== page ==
Rapid technological innovations have challenged the conventional application of antitrust and competition law across the globe. Acknowledging these challenges, this original work analyses the roles of innovation in competition law analysis and reflects on how competition and antitrust law can be refined and tailored to innovation.
With chapters from well-established and up-and-coming competition law and economics scholars – from the Academic Society for Competition Law (ASCOLA) – this book reflects on the role innovation has played, and can continue to play, within competition and antitrust law. In addition to uncovering innovation concerns within their analysis, the authors also make important contributions to academic and policy debates on the relationship between these areas of law and other instruments of innovation regulation, such as data protection regulation, intellectual property law, the regulation of big data, platforms and artificial intelligence.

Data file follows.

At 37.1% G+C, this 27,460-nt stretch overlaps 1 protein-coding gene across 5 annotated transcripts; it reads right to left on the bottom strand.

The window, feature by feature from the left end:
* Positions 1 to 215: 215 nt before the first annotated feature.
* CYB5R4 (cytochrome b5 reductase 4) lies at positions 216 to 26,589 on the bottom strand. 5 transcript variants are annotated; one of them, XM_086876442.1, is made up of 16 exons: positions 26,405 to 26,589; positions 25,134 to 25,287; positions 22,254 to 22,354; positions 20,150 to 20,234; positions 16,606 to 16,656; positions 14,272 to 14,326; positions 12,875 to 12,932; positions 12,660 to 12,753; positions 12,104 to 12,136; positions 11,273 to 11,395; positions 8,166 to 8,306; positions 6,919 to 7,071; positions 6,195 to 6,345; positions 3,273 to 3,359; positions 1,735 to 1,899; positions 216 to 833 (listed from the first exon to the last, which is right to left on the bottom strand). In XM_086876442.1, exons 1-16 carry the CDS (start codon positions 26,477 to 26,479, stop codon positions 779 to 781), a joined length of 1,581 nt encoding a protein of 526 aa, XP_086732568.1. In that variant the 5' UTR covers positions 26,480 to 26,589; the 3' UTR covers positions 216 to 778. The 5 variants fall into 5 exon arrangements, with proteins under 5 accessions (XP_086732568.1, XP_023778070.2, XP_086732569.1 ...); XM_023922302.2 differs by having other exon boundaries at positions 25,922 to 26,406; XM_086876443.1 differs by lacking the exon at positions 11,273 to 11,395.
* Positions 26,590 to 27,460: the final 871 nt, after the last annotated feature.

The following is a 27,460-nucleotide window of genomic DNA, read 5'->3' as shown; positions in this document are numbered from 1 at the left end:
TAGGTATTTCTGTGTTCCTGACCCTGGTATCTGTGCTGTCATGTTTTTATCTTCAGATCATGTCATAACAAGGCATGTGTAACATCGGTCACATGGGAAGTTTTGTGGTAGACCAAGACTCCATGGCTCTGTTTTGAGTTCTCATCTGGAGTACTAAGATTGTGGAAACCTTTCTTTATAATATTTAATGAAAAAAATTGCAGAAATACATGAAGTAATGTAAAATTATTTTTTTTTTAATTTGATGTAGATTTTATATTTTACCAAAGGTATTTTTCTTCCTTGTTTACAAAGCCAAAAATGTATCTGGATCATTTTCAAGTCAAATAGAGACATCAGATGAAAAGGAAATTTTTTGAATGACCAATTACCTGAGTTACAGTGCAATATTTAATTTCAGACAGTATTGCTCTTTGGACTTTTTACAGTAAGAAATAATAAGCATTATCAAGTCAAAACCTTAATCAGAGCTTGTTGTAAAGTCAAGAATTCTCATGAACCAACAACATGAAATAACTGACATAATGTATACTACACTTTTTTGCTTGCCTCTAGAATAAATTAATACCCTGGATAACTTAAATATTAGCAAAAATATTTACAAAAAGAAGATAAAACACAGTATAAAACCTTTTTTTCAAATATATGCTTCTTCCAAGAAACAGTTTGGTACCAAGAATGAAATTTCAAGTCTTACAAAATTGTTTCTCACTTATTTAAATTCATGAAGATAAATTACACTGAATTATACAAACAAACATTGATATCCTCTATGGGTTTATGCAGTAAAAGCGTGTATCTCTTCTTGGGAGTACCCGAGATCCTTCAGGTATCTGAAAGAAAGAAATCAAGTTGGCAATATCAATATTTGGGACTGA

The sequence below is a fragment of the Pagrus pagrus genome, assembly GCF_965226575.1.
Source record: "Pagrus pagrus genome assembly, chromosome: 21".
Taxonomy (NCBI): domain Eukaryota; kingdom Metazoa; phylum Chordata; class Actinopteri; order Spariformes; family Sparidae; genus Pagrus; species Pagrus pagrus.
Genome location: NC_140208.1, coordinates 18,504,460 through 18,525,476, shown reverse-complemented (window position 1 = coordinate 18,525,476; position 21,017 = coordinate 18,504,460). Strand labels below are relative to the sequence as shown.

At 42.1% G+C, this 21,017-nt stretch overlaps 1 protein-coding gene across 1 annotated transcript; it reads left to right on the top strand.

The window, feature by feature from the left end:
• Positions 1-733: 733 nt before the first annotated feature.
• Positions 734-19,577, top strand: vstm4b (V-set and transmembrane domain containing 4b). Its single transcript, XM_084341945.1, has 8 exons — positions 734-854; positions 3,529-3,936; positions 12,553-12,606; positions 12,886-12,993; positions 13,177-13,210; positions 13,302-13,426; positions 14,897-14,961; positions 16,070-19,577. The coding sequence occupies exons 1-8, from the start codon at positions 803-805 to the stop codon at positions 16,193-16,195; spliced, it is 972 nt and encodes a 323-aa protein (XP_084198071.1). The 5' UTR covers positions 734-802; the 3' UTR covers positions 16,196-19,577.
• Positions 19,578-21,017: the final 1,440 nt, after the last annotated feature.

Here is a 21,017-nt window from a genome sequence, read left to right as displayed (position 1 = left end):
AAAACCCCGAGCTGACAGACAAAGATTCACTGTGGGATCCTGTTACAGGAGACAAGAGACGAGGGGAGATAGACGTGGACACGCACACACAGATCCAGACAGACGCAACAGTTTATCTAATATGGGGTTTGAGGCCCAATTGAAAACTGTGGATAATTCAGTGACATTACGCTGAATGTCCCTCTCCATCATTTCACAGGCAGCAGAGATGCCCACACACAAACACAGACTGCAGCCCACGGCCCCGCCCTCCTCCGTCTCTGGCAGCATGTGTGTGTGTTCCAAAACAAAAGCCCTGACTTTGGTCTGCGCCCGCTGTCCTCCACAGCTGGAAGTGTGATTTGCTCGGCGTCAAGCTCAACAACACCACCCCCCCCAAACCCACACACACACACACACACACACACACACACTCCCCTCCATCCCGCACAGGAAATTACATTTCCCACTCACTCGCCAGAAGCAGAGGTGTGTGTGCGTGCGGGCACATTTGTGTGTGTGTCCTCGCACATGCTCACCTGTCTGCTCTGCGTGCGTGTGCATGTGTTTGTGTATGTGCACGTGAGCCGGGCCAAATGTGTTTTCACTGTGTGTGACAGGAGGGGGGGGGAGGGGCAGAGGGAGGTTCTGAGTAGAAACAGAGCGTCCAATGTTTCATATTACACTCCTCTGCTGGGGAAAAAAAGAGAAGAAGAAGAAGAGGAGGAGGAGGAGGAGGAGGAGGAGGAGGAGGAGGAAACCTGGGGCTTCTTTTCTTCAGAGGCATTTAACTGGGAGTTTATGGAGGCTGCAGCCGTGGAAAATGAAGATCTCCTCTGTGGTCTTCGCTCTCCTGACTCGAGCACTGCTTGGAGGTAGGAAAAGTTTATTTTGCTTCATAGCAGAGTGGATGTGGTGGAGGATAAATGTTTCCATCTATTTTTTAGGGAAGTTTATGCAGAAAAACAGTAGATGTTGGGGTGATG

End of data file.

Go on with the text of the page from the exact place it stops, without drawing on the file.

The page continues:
Academics in competition and intellectual property law, economics and political science working on data protection or innovation more generally will find this book a useful insight into future challenges for constructing meaningful and effective laws within the area of innovation. Policymakers and practising lawyers will also find the example cases useful, especially for refining and restructuring perception about innovation in competition law.
Contributors: M. Botta, J.S. Frank, S. Hayashi, W. Kerber, P. Kuoppamäki, J. Kwoka, B. Lundqvist, M. Maggiolino, F. Marcos, M.L. Montagnani, P. Nihoul, V. Robertson, C. Seitz, B. Tangsatapornpan, P. Van Cleynenbreugel, J. Vesala, K. Wu, D. Zimmer, N. Zingales.
Edited by Paul Nihoul, Professor, Université catholique de Louvain and Pieter Van Cleynenbreugel, Professor, University of Liège, Belgium.